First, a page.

You Only Live Twice (1967)

Posted in Reviews by - October 19, 2013
You Only Live Twice (1967)

The first Bond film to use unarmed combat as one of its central themes (more specifically, martial arts of Japanese origin), this was officially Connery’s penultimate outing as 007 and possibly his best – or at least a close second to Goldfinger.

Bond fakes his own death on the behalf of MI6 to travel incognito to Japan and investigate a spate of recent space-jackings where manned rockets are being stolen from outside the earth’s atmosphere. The Americans are blaming the Russians as the space race heats up, but the real culprit is bald cat-loving menace Blofeld and his consortium of shit-stirring uber-crims SPECTRE who plan to utilise international tensions to start their own nuclear war.

Luckily, Bond has a first class degree in Oriental Studies from Cambridge University and can skewer a Japanese assassin faster than he can undo a bra strap. He’s soon donning Asian make-up to live among a secretive ninja sect, learning their ancient stealth skills and swanning about in a kimono.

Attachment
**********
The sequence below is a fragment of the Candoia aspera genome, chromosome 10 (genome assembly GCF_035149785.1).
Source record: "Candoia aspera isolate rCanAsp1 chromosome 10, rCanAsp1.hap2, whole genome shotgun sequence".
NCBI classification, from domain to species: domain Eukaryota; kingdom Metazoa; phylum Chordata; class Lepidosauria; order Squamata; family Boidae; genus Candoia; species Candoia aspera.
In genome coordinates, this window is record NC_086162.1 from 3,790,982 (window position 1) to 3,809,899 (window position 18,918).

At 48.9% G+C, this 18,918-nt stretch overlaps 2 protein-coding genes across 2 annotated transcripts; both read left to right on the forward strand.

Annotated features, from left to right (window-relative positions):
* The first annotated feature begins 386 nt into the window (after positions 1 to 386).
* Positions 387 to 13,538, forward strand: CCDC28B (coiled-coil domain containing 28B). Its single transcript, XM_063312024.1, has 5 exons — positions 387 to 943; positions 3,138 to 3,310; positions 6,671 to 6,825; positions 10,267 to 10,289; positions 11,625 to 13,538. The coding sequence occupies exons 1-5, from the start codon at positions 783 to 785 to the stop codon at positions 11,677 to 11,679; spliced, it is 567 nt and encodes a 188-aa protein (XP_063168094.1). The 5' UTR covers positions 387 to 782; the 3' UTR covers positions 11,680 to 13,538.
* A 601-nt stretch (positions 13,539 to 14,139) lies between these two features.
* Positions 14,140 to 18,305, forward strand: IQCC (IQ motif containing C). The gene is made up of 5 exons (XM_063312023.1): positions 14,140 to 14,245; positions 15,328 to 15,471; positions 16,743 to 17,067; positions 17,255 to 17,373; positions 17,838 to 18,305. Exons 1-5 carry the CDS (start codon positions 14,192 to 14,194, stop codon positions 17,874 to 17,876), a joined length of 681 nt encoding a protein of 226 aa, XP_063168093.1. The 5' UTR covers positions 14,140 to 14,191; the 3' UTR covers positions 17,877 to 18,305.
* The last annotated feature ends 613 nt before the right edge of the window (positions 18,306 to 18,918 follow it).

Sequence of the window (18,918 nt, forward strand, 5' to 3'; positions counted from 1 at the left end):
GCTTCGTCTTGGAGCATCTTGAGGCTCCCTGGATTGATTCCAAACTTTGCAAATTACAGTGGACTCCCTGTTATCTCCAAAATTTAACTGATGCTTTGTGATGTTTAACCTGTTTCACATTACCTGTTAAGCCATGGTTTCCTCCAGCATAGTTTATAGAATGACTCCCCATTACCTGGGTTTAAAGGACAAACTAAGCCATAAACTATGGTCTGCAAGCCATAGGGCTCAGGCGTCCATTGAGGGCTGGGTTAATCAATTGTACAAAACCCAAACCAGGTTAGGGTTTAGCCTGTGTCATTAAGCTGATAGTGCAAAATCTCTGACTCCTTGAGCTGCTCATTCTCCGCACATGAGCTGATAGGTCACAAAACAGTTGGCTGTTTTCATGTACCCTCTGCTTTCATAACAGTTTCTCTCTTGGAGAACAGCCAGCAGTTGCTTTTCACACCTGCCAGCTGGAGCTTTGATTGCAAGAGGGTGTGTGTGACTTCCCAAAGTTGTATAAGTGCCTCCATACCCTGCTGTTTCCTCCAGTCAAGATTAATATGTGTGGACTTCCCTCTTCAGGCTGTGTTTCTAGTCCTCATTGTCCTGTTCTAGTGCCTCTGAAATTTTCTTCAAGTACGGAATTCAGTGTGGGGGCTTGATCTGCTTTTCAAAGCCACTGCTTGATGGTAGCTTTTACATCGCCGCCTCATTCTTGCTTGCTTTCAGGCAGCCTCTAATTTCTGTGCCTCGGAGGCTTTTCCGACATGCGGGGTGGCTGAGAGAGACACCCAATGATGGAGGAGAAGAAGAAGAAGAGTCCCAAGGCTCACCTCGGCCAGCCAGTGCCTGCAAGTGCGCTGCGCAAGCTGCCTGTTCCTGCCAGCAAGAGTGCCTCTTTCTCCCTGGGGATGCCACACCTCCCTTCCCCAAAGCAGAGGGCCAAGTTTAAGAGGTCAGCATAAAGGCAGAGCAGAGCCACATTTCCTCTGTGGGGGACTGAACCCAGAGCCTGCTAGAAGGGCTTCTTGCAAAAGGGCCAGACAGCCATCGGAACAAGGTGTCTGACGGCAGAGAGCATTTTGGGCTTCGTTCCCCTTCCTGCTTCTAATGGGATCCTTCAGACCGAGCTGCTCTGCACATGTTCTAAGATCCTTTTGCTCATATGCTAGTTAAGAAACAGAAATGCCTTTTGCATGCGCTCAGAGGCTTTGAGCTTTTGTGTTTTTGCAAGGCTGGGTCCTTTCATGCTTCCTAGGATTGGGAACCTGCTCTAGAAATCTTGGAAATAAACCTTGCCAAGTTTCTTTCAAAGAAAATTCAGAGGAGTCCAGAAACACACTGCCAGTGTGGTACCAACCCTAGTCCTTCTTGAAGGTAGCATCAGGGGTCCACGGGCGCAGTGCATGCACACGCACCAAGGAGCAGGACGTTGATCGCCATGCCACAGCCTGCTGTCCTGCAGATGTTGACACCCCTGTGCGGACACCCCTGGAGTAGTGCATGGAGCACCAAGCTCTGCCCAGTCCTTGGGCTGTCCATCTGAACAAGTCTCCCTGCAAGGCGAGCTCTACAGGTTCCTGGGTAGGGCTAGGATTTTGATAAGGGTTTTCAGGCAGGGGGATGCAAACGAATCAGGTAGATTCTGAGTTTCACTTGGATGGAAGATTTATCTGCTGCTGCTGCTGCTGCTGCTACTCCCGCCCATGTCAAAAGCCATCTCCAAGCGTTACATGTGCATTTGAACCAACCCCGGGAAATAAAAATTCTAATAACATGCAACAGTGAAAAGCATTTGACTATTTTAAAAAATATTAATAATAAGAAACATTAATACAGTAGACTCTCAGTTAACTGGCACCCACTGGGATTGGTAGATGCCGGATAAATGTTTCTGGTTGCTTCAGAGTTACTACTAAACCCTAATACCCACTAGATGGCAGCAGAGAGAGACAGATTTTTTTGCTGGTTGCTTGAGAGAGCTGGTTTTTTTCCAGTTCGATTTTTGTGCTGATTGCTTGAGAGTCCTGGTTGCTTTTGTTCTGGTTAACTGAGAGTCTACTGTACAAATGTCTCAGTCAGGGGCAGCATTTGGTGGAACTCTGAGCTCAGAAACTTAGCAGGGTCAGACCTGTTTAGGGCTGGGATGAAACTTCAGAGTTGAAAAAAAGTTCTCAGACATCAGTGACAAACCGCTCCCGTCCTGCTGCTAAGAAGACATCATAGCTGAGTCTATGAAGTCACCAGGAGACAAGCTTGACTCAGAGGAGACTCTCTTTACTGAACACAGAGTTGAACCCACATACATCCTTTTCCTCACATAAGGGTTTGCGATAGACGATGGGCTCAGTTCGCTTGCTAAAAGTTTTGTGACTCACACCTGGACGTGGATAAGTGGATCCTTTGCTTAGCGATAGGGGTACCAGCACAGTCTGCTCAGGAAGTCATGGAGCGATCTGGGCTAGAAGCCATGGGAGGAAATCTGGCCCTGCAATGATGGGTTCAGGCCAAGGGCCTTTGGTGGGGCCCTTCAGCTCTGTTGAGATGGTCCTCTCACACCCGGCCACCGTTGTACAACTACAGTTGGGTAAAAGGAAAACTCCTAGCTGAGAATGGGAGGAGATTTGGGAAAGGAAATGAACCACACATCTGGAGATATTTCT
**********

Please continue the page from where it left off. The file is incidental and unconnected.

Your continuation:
This is one of the first on-screen representations of the ninja in a western film and director Gilbert understandably sticks with the sensational aspects; the gravity defiance, the pyrotechnics and sword skills. The action may look campy but this is vintage Bond after all, and it contains some of the series’ best additions: great cars, great gadgets (a self-assembly helicopter with missile launchers; a gun disguised as a cigarette), a script by Roald Dahl and Nancy Sinatra’s title song – surely Bond’s most iconic theme.

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